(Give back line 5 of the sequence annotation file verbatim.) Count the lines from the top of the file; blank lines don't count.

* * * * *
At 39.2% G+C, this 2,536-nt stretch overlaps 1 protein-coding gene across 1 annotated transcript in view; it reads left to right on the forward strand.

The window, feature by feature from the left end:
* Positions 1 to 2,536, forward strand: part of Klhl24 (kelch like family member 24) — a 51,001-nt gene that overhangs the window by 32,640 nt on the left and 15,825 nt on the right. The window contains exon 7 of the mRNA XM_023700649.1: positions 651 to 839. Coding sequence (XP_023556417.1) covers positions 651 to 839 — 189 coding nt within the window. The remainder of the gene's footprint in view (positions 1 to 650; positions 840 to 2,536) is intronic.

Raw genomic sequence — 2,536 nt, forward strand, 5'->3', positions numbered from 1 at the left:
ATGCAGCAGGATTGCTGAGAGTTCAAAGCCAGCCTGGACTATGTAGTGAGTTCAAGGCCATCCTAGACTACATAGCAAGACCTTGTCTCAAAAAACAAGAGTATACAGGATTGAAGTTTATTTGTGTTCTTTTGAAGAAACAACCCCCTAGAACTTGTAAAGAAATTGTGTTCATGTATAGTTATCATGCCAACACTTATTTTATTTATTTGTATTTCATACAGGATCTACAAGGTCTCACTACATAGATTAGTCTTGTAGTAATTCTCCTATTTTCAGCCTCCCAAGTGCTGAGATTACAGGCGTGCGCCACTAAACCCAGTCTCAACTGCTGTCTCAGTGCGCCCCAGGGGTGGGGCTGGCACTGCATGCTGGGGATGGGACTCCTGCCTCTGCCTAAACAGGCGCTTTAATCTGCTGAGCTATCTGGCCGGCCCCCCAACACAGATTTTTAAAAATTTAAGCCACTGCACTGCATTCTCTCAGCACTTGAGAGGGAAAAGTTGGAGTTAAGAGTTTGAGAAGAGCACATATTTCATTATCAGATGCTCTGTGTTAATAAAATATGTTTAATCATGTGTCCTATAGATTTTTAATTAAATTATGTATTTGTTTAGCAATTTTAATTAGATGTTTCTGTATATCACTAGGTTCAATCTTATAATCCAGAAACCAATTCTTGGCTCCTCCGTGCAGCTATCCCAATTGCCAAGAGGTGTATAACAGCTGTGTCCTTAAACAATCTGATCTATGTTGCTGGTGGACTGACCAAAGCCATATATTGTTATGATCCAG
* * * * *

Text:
ATGCAGCAGGATTGCTGAGAGTTCAAAGCCAGCCTGGACTATGTAGTGAGTTCAAGGCCATCCTAGACTACATAGCAAGACCTTGTCTCAAAAAACAAGAGTATACAGGATTGAAGTTTATTTGTGTTCTTTTGAAGAAACAACCCCCTAGAACTTGTAAAGAAATTGTGTTCATGTATAGTTATCATGCCAACACTTATTTTATTTATTTGTATTTCATACAGGATCTACAAGGTCTCACTACATAGATTAGTCTTGTAGTAATTCTCCTATTTTCAGCCTCCCAAGTGCTGAGATTACAGGCGTGCGCCACTAAACCCAGTCTCAACTGCTGTCTCAGTGCGCCCCAGGGGTGGGGCTGGCACTGCATGCTGGGGATGGGACTCCTGCCTCTGCCTAAACAGGCGCTTTAATCTGCTGAGCTATCTGGCCGGCCCCCCAACACAGATTTTTAAAAATTTAAGCCACTGCACTGCATTCTCTCAGCACTTGAGAGGGAAAAGTTGGAGTTAAGAGTTTGAGAAGAGCACATATTTCATTATCAGATGCTCTGTGTTAATAAAATATGTTTAATCATGTGTCCTATAGATTTTTAATTAAATTATGTATTTGTTTAGCAATTTTAATTAGATGTTTCTGTATATCACTAGGTTCAATCTTATAATCCAGAAACCAATTCTTGGCTCCTCCGTGCAGCTATCCCAATTGCCAAGAGGTGTATAACAGCTGTGTCCTTAAACAATCTGATCTATGTTGCTGGTGGACTGACCAAAGCCATATATTGTTATGATCCAG